High School Reform

OPINION: What if corporate America did more to raise the high school graduation rate?

Pace of progress must double to bring key statistic up to 90 percent by 2020

GradNation

There still aren’t enough students graduating from high school.

Even though this crucial completion figure hit 84 percent in 2016, up from 71 percent in 2001, the nation is off pace when it comes to reaching a graduation rate of 90 percent by 2020.

The speed of progress needs to double, particularly in states that made significant progress in the early days of the GradNation campaign but have since stalled.

AT&T may have committed $450 million since 2008 through its Aspire program to support making education a stronger, data-driven enterprise, but corporate America can play a bigger role, especially in light of numerous recent statements about the need for an educated workforce.

Related: How diplomas based on skill acquisition, not credits earned, could change education

That’s why the GradNation campaign dove more deeply into the data to identify key areas where progress would result in a measurable effect on improving the national graduation rate and closing equity gaps.

Earlier this year, GradNation Acceleration grants from America’s Promise and AT&T were awarded to five programs in communities across the country that have successfully increased high school graduation rates while preparing students to succeed after graduation. Grantees include the Georgia Division of Family and Children Services, which supports foster youth in Fulton and DeKalb Counties, and The United Way of Central New Mexico – Mission: Graduate, which has partnered with Rio Grande High School to expand use of the school’s early warning system program to support off-track juniors and seniors and work to re-engage youth who have already left school.

These successes combined with other gains across the country to trigger a domino effect, resulting in a doubling or more than doubling of college enrollment for these same populations. This is critical, because a high school diploma is just the starting line. U.S. employers are looking for candidates with skills to hit the ground running on Day One. Today, that means a high school diploma and quality postsecondary credentials or training.

Related: After countless setbacks, New Orleans teens make final effort to earn their high school diplomas

Some school districts with high rates of poverty — including Tacoma, Washington, Fresno, California, and Cleveland, Ohio — had very high percentages of dropouts more than a decade ago.

They got organized, collected and used data on individual students smartly, integrated academic, social and emotional learning, and were relentless in getting students the supports they needed. Those districts, and dozens of others, have made double digit gains in graduation rates.

Ensuring that high school is a pipeline to higher education and meaningful employment is equally important.

“Credit recovery” programs are an appropriate intervention for students who have fallen behind or have mitigating circumstances. But when nine out of 10 schools nationwide use credit recovery, there are examples of ushering kids through a system without a rigorous education. We need to ensure an equitable and quality education that prepares all students for the next phases of their lives.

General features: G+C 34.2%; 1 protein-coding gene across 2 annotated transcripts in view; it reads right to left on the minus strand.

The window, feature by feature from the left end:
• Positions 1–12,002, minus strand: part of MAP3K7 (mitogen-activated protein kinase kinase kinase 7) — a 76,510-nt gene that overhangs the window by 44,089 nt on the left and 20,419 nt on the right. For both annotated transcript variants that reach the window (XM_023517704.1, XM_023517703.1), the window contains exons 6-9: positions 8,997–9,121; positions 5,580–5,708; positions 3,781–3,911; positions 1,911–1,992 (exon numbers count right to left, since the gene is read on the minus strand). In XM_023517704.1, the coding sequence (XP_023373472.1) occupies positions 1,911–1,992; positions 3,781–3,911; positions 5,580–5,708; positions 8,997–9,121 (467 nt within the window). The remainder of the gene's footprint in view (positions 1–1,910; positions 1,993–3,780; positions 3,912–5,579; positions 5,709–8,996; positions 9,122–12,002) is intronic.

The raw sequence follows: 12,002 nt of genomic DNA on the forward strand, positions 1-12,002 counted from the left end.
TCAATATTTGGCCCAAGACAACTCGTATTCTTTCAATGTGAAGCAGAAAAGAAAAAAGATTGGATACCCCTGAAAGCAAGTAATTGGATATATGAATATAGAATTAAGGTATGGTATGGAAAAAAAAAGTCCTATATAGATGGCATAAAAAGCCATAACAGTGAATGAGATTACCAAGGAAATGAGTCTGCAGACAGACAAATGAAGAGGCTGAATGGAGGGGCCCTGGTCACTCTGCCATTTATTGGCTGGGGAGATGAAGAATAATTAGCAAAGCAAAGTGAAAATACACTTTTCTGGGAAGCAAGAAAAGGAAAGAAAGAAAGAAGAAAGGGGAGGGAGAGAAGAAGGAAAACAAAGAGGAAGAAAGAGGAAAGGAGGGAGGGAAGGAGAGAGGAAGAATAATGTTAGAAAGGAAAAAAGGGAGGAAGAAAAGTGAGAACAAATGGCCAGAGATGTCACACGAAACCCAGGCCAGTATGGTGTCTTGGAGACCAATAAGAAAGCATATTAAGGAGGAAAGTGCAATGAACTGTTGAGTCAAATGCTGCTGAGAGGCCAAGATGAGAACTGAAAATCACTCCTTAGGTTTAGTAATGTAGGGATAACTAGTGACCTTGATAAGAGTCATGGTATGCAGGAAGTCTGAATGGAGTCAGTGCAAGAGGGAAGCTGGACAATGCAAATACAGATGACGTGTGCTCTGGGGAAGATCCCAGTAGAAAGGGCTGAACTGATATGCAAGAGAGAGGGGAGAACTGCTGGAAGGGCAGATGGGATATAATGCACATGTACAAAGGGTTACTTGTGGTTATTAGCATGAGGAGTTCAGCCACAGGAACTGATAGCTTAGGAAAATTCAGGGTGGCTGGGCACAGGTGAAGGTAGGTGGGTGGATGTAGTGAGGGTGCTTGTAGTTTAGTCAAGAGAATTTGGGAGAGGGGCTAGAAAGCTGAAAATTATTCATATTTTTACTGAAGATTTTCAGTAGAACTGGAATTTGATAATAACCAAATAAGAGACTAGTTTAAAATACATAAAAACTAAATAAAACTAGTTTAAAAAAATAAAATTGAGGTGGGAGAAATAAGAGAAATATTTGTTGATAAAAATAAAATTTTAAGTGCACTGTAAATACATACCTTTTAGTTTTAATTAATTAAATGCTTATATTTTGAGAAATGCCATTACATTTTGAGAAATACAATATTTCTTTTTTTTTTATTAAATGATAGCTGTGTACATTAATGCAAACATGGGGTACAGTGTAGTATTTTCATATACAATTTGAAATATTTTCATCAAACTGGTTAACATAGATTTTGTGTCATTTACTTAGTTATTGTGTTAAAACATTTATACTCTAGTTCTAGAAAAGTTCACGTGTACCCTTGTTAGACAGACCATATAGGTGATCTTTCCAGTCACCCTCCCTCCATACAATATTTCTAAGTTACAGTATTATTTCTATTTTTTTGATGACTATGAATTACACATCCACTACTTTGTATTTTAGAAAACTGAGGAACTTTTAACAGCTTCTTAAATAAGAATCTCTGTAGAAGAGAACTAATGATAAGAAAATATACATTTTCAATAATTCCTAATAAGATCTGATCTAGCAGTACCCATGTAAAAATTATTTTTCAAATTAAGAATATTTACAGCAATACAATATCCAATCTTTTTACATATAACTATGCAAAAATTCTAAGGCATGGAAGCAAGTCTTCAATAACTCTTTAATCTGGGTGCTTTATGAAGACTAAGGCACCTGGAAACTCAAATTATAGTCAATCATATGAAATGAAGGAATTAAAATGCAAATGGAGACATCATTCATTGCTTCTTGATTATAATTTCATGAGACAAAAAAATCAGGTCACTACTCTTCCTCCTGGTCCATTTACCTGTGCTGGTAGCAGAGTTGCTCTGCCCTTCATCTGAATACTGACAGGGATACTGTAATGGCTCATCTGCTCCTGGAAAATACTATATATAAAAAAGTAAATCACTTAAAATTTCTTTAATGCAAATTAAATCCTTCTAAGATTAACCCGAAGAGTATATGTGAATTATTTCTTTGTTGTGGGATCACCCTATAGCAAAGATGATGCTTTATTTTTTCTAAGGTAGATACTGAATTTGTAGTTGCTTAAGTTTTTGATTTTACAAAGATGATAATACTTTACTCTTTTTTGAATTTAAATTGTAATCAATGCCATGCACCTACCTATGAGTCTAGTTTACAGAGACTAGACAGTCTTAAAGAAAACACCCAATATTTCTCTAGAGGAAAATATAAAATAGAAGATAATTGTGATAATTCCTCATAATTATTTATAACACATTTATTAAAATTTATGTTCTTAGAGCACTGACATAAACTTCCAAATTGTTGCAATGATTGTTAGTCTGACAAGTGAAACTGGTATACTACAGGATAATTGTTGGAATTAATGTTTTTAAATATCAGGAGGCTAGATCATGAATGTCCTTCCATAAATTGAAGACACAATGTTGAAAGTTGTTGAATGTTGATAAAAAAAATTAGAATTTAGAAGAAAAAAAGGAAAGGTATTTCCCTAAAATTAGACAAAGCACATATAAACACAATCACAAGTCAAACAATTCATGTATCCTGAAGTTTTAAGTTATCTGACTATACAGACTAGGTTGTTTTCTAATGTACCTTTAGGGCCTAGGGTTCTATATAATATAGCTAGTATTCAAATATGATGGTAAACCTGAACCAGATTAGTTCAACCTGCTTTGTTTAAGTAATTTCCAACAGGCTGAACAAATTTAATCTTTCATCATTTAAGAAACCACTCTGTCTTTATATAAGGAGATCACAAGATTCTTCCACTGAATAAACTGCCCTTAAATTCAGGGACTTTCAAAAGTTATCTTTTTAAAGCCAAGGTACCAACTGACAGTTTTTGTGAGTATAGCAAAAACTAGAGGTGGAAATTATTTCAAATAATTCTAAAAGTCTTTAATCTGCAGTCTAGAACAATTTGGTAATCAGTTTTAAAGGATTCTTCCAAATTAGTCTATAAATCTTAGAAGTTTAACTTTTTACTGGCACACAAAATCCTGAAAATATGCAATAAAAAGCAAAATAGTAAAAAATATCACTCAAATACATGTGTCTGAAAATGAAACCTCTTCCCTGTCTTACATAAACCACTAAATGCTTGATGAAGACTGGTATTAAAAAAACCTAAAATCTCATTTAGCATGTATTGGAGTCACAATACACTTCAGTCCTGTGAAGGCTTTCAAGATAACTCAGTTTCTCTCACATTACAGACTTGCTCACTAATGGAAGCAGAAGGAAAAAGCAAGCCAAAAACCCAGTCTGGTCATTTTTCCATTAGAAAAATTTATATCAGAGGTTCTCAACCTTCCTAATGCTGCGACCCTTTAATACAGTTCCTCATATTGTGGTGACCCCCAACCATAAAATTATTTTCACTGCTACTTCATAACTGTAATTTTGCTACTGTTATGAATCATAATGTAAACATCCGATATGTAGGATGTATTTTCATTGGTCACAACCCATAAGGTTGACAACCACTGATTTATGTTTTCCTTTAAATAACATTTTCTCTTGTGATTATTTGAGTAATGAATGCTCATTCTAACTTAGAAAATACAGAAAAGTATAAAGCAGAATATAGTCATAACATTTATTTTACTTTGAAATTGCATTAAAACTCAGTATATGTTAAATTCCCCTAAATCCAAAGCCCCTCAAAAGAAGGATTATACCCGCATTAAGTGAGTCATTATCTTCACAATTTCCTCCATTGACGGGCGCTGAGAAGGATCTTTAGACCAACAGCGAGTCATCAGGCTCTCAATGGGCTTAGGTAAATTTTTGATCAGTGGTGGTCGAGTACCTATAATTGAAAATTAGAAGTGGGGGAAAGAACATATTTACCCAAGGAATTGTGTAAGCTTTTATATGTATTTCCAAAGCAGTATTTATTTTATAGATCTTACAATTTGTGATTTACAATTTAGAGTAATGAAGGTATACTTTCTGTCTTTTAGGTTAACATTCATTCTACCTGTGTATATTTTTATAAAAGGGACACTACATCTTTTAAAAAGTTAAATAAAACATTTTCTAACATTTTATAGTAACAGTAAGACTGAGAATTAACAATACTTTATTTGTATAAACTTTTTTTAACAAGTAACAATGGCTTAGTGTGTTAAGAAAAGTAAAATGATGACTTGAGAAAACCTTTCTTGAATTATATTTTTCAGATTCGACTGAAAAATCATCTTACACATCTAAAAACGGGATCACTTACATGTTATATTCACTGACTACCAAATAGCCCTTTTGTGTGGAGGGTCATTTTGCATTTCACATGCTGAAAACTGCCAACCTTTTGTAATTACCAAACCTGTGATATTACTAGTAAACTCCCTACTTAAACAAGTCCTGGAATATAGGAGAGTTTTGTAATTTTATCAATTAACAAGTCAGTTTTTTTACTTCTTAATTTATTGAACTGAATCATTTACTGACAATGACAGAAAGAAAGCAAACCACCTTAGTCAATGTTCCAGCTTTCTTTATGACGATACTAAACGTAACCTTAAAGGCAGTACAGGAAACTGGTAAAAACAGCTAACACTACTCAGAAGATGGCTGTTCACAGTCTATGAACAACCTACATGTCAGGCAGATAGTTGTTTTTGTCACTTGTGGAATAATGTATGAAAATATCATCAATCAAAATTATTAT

Related: How a dropout factory raised its graduation rate from 53 percent to 75 percent in three years

Gains in postsecondary education have been promising, and organizations like Lumina Foundation have kept the nation’s eye on the need for more quality postsecondary credentials among Americans. (Disclosure: Lumina is among the funders of The Hechinger Report). While college attainment rates have increased by almost 10 percentage points over the last decade, the nation still needs to increase the pace of progress to meet the goal of 60 percent by 2025.

Like the moonshot in 1969, Americans can address public challenges if they set a clear goal, marshal a plan of action, collaborate and implement it well for a decade or more in a manner that addresses local and unexpected conditions.

Young people represent untapped potential in a nation that needs their talents — socially, economically and civically. Therefore, it is incumbent on every sector of our society — public and private — to put all students on the path to successful futures. There is a lot to celebrate in the 9th annual GradNation report, but as we continue the work of increasing the high school graduation rate, we must remember that graduation isn’t the goal, it’s the starting line.

This story about high school graduation rates was produced by The Hechinger Report, a nonprofit, independent news organization focused on inequality and innovation in education. Sign up for our newsletter.

John Bridgeland is CEO of Civic Enterprises and former director of the White House Domestic Policy Council. 

Nicole Anderson is assistant vice president of social innovation and president of the AT&T Foundation.  

They have collaborated for the past decade on annual updates to the nation on the high school dropout challenge. 

Letters

John Bridgeland

John Bridgeland is CEO of Civic Enterprises and former director of the White House Domestic Policy Council. See Archive

Nicole Anderson

Nicole Anderson is assistant vice president of social innovation and president of the AT&T Foundation. See Archive

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